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The Status of Internally Displaced Kurds in Turkey

Éditeur : KHRP Date & Lieu : 2006, London
Préface : Pages : 64
Traduction : ISBN : 978-1-905592-05-0
Langue : AnglaisFormat : 148x210 mm
Thème : Politique

Table des Matières Introduction Identité PDF
The Status of Internally Displaced Kurds in Turkey

Executive Summary

In an ostensible effort to combat the Kurdish Workers’ Party (PKK) insurgency during the 1980s and 1990s, state security forces forcibly displaced thousands of rural communities in the Kurdish regions of Turkey. Some 3,500 towns and villages were destroyed during this time. Illegal detention, torture and extra-judicial execution by both state forces and village guards also took place. Today, the majority of these villages remains demolished and there are no plans for their reconstruction. Between 3 and 4 million villagers were forced from their homes and are still not allowed to return. Most internally displaced people (IDPs) are unable to return to their homelands because of obstruction by village guards, landmines and poor socio-economic conditions.

The return of persons displaced during the armed conflict in east and south-east Turkey to their homes is one of the most pressing issues that Turkey will encounter. The European Commission’s 2004 and 2005 Progress Reports on Turkey’s accession to the EU both described the situation of IDPs as ‘critical’. The steps taken by the Government to address the problem are so far limited to the Return to Villages and Rehabilitation Project, which intends to secure the economic infrastructure for return, and the Law on Compensation for Damage Arising from Terror (Law 5233). It is generally felt that these measures are not sufficient to solve the problem, since the village guard system, the landmines, the region’s economic underdevelopment and the danger of renewed armed conflict all continue to present significant obstacles to return which fail to be addressed by the Government. This report summarises the results of a fact-finding mission to Van, south-east Turkey, and Ankara, in July 2006 to investigate the operation and effect of the above two programmes in practice.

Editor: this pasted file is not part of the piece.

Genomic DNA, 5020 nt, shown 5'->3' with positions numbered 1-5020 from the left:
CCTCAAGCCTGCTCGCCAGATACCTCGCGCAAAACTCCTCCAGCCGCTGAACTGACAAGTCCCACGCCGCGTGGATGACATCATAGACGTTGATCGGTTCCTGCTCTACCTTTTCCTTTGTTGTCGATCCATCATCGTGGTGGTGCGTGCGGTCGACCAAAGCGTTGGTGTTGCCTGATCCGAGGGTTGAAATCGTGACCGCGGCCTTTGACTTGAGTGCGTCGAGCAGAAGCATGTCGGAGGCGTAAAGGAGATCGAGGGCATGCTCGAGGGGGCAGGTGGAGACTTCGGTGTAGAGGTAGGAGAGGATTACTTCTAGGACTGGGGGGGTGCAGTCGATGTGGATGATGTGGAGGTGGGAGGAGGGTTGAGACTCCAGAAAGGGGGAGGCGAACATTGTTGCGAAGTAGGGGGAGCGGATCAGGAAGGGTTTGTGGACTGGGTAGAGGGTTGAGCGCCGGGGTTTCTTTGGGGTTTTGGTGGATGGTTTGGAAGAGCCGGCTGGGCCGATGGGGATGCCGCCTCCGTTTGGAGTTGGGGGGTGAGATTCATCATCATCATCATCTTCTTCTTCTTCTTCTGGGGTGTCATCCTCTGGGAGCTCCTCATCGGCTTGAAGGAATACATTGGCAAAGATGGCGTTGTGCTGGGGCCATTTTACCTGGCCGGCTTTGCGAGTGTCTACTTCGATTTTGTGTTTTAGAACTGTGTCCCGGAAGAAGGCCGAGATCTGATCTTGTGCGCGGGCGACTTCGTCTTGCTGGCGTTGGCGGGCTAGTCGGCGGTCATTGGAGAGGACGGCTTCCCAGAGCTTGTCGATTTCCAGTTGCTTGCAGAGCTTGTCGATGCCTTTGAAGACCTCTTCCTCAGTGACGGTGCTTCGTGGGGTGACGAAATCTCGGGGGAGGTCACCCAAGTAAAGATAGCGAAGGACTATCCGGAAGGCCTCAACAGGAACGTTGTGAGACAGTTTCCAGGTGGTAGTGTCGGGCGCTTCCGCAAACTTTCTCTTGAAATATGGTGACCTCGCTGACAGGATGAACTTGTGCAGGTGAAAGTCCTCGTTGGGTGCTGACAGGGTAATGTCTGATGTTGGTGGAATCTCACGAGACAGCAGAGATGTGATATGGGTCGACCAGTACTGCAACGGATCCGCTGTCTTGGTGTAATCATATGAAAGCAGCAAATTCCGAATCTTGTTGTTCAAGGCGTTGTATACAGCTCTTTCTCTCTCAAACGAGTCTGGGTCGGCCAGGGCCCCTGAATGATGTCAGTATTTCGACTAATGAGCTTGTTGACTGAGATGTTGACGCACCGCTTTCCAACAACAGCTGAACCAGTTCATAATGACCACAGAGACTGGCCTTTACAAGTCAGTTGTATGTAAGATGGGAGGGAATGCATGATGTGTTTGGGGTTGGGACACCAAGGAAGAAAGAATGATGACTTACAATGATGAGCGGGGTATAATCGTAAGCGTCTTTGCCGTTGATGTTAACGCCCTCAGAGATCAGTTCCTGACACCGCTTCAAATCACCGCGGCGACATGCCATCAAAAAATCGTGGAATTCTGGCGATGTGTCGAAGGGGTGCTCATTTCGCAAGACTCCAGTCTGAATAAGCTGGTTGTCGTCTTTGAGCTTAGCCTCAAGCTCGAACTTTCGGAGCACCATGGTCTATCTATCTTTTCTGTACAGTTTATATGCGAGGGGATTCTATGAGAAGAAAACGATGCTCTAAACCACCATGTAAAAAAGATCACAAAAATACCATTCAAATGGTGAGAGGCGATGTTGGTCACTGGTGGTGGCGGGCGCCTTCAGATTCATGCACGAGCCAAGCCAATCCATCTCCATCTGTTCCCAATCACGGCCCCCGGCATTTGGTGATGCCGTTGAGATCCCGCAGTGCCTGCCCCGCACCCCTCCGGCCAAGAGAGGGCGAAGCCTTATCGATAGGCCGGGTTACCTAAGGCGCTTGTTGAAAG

Kurdish Human Rights Project
11 Guilford Street
WC1N 1DH, United Kingdom
Tel: +44 (0)20 7405-3835
Fax: +44 (0)20 7404-9088
Kurdish Human Rights Project (KHRP) is an independent, non-political, non-governmental human rights organisation founded and based in London, England. KHRP is a registered charity and is committed to the promotion and protection of the human rights of all persons living within the Kurdish regions, irrespective of race, religion, sex, political persuasion or other belief or opinion. Its supporters include both Kurdish and non-Kurdish people.

Bar Human Rights Committee of England and Wales
Garden Court Chambers
57-60 Lincoln’s Inn Fields
London, WC2A 3LS, UK
Tel 020 7993 7755
Fax 020 7993 7700
The Bar Human Rights Committee is the international human rights arm of the Bar of England and Wales. It is an independent body primarily concerned with the protection of the rights of advocates and judges around the world. It is also concerned with defending the rule of law and internationally recognised legal standards relating to the right to a fair trial. The remit of the Bar Human Rights Committee extends to all countries of the world, apart from its own jurisdiction of England & Wales.

Printed in Great Britain
December 2006
Published by the Kurdish Human Rights Project (London)
ISBN(ten) 1 905592 05 1
ISBN(thirteen) 978 1 905592 05 0

Layout & Design: Torske & Sterling Legal Marketing:
Keywords: Turkey, fact-finding mission, Kurds, compensation commissions, internally displaced persons, IDPs, redress, Law 5233, Return to Village and Rehabilitation Project

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